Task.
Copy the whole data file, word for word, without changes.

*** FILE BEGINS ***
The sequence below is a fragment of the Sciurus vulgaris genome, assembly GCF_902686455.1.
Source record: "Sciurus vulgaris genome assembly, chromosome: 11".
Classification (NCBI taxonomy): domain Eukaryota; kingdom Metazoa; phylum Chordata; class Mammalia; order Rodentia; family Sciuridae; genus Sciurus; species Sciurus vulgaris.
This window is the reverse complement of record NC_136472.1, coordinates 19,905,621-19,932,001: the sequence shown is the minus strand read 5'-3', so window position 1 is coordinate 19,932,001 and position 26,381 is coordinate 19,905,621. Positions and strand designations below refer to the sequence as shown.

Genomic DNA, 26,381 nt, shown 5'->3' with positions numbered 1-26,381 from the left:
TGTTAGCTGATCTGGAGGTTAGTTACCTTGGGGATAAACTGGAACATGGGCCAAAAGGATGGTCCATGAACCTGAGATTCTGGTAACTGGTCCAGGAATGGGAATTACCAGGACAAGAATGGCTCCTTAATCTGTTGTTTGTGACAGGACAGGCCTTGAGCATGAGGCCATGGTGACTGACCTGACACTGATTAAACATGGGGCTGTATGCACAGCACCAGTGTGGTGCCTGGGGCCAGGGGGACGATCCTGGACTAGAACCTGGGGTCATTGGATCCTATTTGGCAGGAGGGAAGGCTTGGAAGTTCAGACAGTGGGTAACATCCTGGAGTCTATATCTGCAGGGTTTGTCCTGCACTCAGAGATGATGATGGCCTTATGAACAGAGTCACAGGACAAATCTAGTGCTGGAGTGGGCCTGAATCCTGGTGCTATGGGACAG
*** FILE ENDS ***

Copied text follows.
The sequence below is a fragment of the Sciurus vulgaris genome, assembly GCF_902686455.1.
Source record: "Sciurus vulgaris genome assembly, chromosome: 11".
Classification (NCBI taxonomy): domain Eukaryota; kingdom Metazoa; phylum Chordata; class Mammalia; order Rodentia; family Sciuridae; genus Sciurus; species Sciurus vulgaris.
This window is the reverse complement of record NC_136472.1, coordinates 19,905,621-19,932,001: the sequence shown is the minus strand read 5'-3', so window position 1 is coordinate 19,932,001 and position 26,381 is coordinate 19,905,621. Positions and strand designations below refer to the sequence as shown.

Genomic DNA, 26,381 nt, shown 5'->3' with positions numbered 1-26,381 from the left:
TGTTAGCTGATCTGGAGGTTAGTTACCTTGGGGATAAACTGGAACATGGGCCAAAAGGATGGTCCATGAACCTGAGATTCTGGTAACTGGTCCAGGAATGGGAATTACCAGGACAAGAATGGCTCCTTAATCTGTTGTTTGTGACAGGACAGGCCTTGAGCATGAGGCCATGGTGACTGACCTGACACTGATTAAACATGGGGCTGTATGCACAGCACCAGTGTGGTGCCTGGGGCCAGGGGGACGATCCTGGACTAGAACCTGGGGTCATTGGATCCTATTTGGCAGGAGGGAAGGCTTGGAAGTTCAGACAGTGGGTAACATCCTGGAGTCTATATCTGCAGGGTTTGTCCTGCACTCAGAGATGATGATGGCCTTATGAACAGAGTCACAGGACAAATCTAGTGCTGGAGTGGGCCTGAATCCTGGTGCTATGGGACAG